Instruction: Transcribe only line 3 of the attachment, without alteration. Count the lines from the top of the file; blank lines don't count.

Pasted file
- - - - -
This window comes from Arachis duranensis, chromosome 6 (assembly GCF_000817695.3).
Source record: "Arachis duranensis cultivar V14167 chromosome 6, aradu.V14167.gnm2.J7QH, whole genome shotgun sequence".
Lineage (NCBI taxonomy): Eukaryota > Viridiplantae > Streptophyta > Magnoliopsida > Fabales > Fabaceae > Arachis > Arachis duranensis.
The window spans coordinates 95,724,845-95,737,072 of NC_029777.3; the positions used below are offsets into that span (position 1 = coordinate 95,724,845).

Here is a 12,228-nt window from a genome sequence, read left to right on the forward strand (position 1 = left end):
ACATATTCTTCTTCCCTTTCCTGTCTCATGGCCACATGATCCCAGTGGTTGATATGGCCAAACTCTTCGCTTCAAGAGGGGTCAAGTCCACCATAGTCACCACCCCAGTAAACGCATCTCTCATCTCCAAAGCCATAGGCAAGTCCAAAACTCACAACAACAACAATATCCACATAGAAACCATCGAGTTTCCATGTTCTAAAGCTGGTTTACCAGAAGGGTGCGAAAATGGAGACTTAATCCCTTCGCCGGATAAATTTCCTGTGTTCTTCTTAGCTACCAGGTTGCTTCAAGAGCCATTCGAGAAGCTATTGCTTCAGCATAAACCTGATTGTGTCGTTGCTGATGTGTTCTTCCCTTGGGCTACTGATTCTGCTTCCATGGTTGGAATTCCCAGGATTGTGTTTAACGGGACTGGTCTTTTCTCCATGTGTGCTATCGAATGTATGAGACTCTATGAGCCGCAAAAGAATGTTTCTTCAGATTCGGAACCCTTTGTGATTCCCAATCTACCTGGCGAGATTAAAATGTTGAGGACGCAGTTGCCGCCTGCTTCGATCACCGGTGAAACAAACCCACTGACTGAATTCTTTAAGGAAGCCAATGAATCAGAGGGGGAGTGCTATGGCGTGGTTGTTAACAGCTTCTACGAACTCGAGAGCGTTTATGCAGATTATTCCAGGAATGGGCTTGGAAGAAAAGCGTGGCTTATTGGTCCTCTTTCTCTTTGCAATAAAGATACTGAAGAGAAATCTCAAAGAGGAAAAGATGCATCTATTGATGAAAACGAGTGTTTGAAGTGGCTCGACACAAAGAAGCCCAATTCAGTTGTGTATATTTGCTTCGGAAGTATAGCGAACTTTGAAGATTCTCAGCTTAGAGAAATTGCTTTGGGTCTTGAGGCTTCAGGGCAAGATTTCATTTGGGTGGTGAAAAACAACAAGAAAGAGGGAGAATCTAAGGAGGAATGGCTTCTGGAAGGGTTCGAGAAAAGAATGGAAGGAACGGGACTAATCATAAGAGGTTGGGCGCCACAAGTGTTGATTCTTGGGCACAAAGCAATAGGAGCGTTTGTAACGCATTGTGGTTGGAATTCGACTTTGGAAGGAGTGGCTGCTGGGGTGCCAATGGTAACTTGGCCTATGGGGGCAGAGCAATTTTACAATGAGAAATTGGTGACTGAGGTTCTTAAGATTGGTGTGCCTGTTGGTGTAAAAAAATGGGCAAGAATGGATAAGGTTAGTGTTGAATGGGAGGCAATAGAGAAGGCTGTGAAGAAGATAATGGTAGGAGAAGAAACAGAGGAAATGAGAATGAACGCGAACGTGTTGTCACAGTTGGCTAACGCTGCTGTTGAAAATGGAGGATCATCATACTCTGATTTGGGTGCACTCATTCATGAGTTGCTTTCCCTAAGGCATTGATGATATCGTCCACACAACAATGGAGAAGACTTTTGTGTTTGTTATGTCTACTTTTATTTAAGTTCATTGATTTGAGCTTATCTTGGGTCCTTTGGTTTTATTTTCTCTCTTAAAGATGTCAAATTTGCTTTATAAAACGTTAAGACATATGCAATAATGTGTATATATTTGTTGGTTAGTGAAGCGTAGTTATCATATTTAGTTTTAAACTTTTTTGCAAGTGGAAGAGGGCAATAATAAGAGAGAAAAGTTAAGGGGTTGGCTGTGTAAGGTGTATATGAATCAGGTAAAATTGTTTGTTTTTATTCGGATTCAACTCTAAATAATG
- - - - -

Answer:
Lineage (NCBI taxonomy): Eukaryota > Viridiplantae > Streptophyta > Magnoliopsida > Fabales > Fabaceae > Arachis > Arachis duranensis.